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Endometriosis clues found

Gene research finds chromosomes crucial to a woman’s risk of developing endometriosis. Could better diagnosis and treatment be on the way?

Posted: 13 December 2010
by Cassandra Kempster-Roberts
Suffering from endometriosis
Clues as to why endometriosis occurs have been found by researchers

Clues as to why endometriosis develops may have been identified, reports the BBC. Researchers say they have found two variations in DNA that increase the risk of developing the condition.

The researchers identified chromosome 1 and chromosome 7 as being crucial players. Chromosome 1 is close to a gene that’s significant for hormone metabolism and the development of your reproductive tract. Chromosome 7 is believed to play a part in regulating genes that develop your womb and your womb lining.

"Our study is a breakthrough because it provides the first strong evidence that variations in DNA make some women more likely to develop endometriosis," said University of Oxford’s Dr Krina Zondervan, lead author of the study, "We now need to understand the effect of these variations on cells and molecules in the body."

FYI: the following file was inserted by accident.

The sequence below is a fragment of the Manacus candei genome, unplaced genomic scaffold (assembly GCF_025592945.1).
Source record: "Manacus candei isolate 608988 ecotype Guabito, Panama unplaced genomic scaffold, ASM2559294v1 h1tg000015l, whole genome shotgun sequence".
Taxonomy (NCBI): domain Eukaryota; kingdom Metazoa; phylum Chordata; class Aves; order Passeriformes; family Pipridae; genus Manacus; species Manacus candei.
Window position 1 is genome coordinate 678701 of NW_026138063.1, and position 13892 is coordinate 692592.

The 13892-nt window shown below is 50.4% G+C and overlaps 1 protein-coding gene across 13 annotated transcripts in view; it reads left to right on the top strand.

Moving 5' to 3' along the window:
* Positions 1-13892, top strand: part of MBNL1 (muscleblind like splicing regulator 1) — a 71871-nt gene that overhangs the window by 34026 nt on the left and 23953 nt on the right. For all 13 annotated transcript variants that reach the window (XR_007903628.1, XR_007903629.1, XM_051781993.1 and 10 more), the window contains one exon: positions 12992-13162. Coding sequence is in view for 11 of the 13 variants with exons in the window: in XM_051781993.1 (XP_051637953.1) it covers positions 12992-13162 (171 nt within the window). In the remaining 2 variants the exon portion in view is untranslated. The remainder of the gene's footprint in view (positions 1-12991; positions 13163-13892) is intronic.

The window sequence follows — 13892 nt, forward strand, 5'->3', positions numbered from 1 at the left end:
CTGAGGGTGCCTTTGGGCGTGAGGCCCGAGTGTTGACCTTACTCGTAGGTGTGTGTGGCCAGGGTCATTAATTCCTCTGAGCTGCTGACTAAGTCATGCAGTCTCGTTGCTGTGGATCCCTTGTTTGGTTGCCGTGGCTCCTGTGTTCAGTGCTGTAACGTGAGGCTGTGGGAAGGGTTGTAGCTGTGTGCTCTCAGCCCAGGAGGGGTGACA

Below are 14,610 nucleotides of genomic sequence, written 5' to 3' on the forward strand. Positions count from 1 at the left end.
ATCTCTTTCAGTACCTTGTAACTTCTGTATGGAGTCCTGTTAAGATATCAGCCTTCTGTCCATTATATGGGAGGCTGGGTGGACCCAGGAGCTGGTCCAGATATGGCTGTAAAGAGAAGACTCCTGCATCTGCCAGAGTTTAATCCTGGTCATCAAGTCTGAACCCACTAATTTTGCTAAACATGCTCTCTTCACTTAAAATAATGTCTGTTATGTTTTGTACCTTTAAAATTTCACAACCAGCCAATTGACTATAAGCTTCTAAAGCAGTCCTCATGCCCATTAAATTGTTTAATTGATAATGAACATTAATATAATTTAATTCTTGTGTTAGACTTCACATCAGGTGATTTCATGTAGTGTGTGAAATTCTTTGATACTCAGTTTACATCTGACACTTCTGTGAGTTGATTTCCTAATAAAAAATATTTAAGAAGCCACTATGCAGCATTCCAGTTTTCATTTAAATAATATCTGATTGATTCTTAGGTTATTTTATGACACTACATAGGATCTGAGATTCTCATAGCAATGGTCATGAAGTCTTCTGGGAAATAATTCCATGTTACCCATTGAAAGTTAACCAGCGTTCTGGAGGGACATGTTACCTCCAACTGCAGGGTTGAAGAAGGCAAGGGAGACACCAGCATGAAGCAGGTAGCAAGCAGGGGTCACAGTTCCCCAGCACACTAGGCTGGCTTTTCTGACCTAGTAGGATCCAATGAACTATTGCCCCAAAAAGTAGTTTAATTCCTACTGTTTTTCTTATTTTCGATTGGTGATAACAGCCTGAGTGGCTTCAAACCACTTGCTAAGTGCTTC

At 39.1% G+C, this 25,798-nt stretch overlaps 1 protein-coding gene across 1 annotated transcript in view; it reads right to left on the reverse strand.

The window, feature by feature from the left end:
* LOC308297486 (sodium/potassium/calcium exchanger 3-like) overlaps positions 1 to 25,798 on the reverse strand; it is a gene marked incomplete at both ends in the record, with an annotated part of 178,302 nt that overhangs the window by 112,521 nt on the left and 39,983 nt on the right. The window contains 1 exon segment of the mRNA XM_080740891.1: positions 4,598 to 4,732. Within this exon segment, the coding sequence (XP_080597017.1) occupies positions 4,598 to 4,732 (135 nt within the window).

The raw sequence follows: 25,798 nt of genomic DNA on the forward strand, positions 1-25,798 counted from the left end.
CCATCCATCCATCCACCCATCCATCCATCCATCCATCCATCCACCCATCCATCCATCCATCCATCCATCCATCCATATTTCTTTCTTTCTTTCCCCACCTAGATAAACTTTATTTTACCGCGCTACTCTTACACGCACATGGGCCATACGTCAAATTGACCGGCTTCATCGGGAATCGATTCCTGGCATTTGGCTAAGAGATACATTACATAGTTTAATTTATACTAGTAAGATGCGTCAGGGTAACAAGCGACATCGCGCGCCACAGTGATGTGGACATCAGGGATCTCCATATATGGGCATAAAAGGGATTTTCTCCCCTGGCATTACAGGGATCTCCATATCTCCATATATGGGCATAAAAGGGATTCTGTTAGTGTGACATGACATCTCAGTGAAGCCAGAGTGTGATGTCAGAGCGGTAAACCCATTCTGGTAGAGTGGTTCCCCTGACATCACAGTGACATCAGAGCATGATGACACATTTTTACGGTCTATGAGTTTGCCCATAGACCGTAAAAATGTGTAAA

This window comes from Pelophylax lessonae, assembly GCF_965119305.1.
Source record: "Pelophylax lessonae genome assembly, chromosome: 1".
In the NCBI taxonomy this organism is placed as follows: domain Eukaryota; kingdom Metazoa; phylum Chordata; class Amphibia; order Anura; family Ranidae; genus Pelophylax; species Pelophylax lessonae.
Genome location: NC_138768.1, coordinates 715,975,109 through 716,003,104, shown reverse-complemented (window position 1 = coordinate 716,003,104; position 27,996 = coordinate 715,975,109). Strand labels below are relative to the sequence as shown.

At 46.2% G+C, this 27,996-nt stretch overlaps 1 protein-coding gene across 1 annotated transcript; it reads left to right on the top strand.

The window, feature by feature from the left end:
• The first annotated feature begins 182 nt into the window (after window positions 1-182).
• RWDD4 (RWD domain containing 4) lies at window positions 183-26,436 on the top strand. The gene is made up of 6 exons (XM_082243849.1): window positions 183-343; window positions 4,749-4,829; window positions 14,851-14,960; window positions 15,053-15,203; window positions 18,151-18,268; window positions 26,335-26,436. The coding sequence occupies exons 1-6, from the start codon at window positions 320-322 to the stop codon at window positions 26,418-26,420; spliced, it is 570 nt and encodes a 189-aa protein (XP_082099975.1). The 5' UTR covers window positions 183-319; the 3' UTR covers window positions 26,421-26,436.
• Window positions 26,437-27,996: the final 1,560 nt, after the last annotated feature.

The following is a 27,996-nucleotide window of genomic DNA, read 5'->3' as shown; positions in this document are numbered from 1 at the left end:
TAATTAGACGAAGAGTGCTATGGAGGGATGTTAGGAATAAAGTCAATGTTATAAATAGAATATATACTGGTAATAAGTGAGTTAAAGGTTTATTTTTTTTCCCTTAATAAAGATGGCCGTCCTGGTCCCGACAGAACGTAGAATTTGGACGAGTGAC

The researchers hope their work could lead to better diagnosis and treatments.

"We have great confidence that the results of this study will help towards developing less invasive methods of diagnosis and more effective treatments for endometriosis," said Dr Stephen Kennedy, from Oxford’s Nuffield department of obstetrics and gynaecology and senior author of the study.

The study, called the Nature Genetics Study, involved researchers comparing the genomes of 5,500 women with endometriosis from the UK, USA and Australia with the genomes of 10,000 volunteers without the condition.


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gene research, DNA, chromosomes, woman, endometriosis, female reproductive health, fertility problems, painful periods, pelvic pain, womb, gynaecological
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